Returning to the bike shop was different this time. I needed to buy my safety gear, air pump and new pedals. New gear in hand and $200 poorer I was now ready to ride. My confidence was boosted when John took the time to give my “new” bike a look over to ensure it was road worthy. John told me that my bike was a good bike, that was of course, music to my ears. Returning home I couldn’t wait to get out in the neighborhood to become acquainted with Glory. It was raining. I didn’t care. It was a good day.
Monday morning finally came. I woke up early to ensure plenty of time for a healthy breakfast followed by plenty of time to digest. Preparing for the first ride was invigorating. My dream to bike to work was finally going to happen. I dressed appropriately. Work clothes in my back pack. I donned my helmet, gloves and safety vest. I admit I didn’t look like the sleek riders I admired but I was more concerned with not being hit by a car than I was looking like Lance Armstrong. I kissed my wife and said goodbye. Kim said a prayer for me. As I rode up the street in my neighborhood my heart began to pound with excitement, I was really doing this! I turned out onto Westport Rd to begin my 12 mile ride to Downtown. It was still very early, and the road was nearly empty. Picking up speed I made my way up the gears. With each click of the chain on the sprocket I felt more confident. I didn’t have a speedometer but that was ok, it felt like I was flying. Why had I waited so long to experience this great pleasure of biking to work? Despite the adrenaline I felt great peace. That is, until I shifted the chain right off the gear! Oh no, I hadn’t accounted for riding down the street with no power. Reality set it, I was just an amateur, what was I doing biking to work? I was still on Westport and not even a third of the way to the office. Pulling over I found it was not too difficult to get the chain back into its proper place. In a few minutes I was riding again, slightly humbled.
Transitioning from Westport to Frankfort Ave. I was again feeling excited and confident. Moments later, there I was on the side of the road, fixing my chain again! Lesson learned – I didn’t know Glory as well as I thought. Thankfully that was the last time I shifted the chain off the gear.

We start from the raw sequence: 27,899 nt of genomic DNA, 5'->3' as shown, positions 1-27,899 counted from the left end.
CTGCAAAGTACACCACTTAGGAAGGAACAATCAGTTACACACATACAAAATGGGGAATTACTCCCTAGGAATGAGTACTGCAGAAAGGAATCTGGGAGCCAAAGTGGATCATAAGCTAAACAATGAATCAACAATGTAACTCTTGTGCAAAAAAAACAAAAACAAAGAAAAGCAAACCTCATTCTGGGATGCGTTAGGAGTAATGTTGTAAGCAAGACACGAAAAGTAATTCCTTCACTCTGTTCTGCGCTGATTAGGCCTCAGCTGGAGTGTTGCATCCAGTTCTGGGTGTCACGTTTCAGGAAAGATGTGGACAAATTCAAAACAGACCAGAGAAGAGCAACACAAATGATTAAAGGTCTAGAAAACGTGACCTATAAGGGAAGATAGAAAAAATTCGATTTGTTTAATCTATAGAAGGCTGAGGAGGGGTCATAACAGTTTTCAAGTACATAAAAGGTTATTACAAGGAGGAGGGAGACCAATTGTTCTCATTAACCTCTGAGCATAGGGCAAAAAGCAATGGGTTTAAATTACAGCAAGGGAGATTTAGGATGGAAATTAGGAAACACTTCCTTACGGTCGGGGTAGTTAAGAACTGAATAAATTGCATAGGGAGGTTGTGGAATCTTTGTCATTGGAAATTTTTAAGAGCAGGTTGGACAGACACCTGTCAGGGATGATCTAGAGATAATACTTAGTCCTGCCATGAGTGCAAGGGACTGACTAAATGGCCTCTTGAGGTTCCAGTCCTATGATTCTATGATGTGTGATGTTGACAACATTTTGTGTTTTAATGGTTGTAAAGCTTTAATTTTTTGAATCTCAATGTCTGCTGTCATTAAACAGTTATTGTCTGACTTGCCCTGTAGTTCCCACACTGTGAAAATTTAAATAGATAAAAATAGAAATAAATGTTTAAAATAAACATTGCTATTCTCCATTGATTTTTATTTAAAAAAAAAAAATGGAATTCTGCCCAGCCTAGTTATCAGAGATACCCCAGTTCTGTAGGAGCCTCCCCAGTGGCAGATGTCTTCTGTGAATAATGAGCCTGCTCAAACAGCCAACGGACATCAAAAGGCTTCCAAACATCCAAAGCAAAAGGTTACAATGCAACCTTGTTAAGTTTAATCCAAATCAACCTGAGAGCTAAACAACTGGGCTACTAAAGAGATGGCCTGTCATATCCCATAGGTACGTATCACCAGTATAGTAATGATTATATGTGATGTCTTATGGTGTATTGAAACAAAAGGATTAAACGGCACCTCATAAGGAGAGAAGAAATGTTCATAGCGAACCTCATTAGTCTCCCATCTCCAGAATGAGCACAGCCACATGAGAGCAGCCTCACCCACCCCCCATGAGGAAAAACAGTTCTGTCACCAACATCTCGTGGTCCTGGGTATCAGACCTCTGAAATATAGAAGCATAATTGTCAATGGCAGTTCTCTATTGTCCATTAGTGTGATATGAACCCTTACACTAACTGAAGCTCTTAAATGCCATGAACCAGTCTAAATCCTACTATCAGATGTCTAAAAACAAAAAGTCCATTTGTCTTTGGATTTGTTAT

Turning from Frankfort to Story Ave. I was being to feel the sense of accomplishment. Downtown was nearby, I was still alive and enjoying the ride. E. Main took me to 2nd St. And soon I was turning into the Y garage. 12 miles for a first ride was a very long ride! And it was behind me. What a thrill. After a full work day it was time to go home. I realized I wasn’t ready for another 12 miles that Monday. Thankfully TARC is very bike friendly. I parked my bike on the front of the 55 and headed home.
Since that first ride I’ve commuted several times to and from work. I still enjoy the ride. After several months of riding, I’m still learning. And I figure I’ll be learning how to be a good rider for many years to come. Unfortunately I’ve learned Louisville is not a bike friendly town. It would do us all a lot of good to change this over time. In a small way I feel I’m contributing to a better community by riding. Less pollution, less congestion and a healthier me; these are all good things.
I’m glad I made the change to incorporate cardio into my days. I still enjoy lifting weights and my heart really enjoys when I ride to work. The next time you see a bike commuter on the street, please be patient, please be safe and be sure to say hi, it might be me!